I've done more crisis pregnancy center events than any other individual around the country for the last 30 years. I have talked to hundreds and maybe thousands of women-those who have kept their babies and those who have had abortions. The single most often heard term or phrase that I hear is, "If I'd only known, if I'd only had additional information, I would have made a different choice." There's the answer. It doesn't require a Supreme Court decision, it doesn't require an executive order, it simply requires more fully informing women, and the so-called pro-choicers who are against that are censors.
BECKEL: I was pro-choice all my life until I came to faith and now I find it very difficult to reconcile that in biblical terms. I've had to remove myself from a number of pro-choice groups; I was on their boards. In politics you pick your fights. It is the most difficult example you put forward on Obama. I don't know where he would come down, but my guess is you probably wouldn't be able to find common ground with Obama on that issue.
Many people consider that the most pressing issue, and I understand that, but let's keep in mind here that the hard pro-life faction in this country who demand no abortions, versus the hard pro-choice faction who demand abortion at any time, are about 15 percent on either side. So you've got about 70 percent who look for some compromise. You can say, how do you compromise life? That's what we would say, but that's the reality of where the American people are. Part of common ground is approaching those issues that are doable.
WORLD: What issues will be the doable common ground issues of this campaign?
THOMAS: I think McCain is right on immigration. There's no way that 12 million illegals are going to be rounded up. Just imagine the political downside of seeing all these buses rolling up to places and seeing these people and their babies and their weeping mothers and the rest being put on there, and hauling them off to the airport and sending them off to Honduras or Mexico or wherever. It just is not going to happen, so something has to be done to regularize those people who are here doing a lot of work that a lot of other people who have been here longer don't want to do.
That's one thing. The second thing is, you've got to be able to control the borders of this country. The people on the right who are against McCain and Bush's comprehensive immigration reform measure were absolutely right to stress that. People on the right said, "We got taken in 1986 on the Reagan amnesty thing that basically legalized illegals and said 'OK, you all come!' Everybody did and now we've got 12 [million] more." So the right was correct in saying that we're not going to trust you again. Fool me once, don't fool me twice. We want the border control first. That's something we can find common ground on if people would get off the emotional extremes and get to the reality of the situation.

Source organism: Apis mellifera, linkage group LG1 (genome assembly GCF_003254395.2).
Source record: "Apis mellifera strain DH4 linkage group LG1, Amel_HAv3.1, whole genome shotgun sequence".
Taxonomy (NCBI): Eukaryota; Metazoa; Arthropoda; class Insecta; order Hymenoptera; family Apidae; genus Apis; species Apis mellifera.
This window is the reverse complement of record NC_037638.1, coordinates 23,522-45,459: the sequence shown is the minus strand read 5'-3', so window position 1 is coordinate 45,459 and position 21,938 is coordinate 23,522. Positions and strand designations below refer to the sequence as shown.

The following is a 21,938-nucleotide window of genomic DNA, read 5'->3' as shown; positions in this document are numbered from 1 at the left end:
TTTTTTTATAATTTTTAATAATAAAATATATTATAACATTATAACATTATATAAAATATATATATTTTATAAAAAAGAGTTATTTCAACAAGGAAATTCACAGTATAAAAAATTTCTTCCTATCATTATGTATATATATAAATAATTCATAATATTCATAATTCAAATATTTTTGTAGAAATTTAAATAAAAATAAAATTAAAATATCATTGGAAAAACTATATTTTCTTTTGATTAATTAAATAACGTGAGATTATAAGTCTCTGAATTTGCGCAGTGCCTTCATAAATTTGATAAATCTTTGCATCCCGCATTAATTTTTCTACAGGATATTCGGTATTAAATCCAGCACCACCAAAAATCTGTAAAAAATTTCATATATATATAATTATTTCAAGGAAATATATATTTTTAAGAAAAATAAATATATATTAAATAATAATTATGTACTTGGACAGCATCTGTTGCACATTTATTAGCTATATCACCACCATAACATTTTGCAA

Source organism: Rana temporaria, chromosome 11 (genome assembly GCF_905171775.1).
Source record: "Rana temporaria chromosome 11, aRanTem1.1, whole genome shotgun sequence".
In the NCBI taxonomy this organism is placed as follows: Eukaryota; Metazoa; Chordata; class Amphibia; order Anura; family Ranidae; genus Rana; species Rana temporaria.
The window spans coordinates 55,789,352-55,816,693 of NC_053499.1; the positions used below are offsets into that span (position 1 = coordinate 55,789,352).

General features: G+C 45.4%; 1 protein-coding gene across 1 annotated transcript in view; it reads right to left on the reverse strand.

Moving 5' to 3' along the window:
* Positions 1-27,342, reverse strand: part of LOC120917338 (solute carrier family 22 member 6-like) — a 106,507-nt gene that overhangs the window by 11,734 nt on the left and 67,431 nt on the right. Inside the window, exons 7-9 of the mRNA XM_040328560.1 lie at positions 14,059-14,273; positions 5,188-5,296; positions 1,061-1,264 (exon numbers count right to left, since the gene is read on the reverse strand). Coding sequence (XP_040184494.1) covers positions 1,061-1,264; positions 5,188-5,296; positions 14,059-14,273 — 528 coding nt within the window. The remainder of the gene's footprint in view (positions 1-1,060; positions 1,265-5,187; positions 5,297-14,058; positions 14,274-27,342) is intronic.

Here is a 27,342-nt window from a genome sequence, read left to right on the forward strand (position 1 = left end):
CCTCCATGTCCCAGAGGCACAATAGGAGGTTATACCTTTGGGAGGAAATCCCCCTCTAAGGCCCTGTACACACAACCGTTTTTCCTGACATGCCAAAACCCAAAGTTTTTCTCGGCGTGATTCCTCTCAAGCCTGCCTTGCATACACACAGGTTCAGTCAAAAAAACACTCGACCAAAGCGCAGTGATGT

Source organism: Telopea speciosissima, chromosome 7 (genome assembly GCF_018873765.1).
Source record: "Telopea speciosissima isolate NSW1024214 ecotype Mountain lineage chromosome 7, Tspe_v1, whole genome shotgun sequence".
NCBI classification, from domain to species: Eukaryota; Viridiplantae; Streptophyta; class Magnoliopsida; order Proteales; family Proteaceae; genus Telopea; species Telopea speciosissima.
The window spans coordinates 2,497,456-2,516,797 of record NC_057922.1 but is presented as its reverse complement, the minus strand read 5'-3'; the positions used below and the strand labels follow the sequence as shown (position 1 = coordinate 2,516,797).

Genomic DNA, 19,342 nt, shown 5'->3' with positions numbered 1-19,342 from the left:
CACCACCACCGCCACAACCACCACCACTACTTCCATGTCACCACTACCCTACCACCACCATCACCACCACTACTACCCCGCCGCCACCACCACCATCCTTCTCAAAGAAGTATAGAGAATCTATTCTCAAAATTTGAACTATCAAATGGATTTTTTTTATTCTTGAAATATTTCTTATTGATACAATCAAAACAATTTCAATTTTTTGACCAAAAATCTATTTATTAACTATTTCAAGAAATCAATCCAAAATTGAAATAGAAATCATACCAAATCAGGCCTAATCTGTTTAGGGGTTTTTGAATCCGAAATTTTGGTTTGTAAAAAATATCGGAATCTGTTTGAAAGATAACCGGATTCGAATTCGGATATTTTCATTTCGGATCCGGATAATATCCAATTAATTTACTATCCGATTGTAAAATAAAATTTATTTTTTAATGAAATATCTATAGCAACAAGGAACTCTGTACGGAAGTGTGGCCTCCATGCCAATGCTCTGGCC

BECKEL: I wouldn't expect to see common ground forged in the campaign in the fall because they clearly have to stake out their differences. But there will be immigration reform and it will look like McCain-Kennedy. There will be a way for people to pay some fine and get to the back of the line. I don't think they are going to be sent back home for visas. I was listening to these right-wingers say "Oh, it's terrible. Oh, these immigrants coming in." In the meantime their hedges are being cut, their lawns are being cut, their beds are being made, the spas are being cleaned up, their Mercedes are being cleaned down.
Second, there will begin to be a means test on Social Security recipients. Democrats, we have always used Social Security as the great whipping post. I remember my mother used to say to me the week before an election, "I just saw on the news that Social Security is going away." What she saw was an ad that I did with a faux news guy at the TV station saying, "Republicans want to do away with Social Security. It's about to go out." She called me up screaming, "How am I supposed to live without Social Security?" I'd say "Mom, just go get all your friends, go down and vote Democrat on Tuesday and you'll have it back on Wednesday."
The reality is we're not going to get away with that much longer. Social Security was never meant to be an entitlement. It's like insurance on a car, you don't get it back. A certain amount is to insure you from loss. People who are in Florida making $200,000 on bond income do not deserve Social Security and Medicare. Obama's right on this. We take Social Security taxes out of $101,000. Obama wants to raise that to $190,000. That's probably a common ground solution that can survive.
THOMAS: Right. Giving more money to the government is like giving more blood to Dracula. It just encourages him. Cut the spending.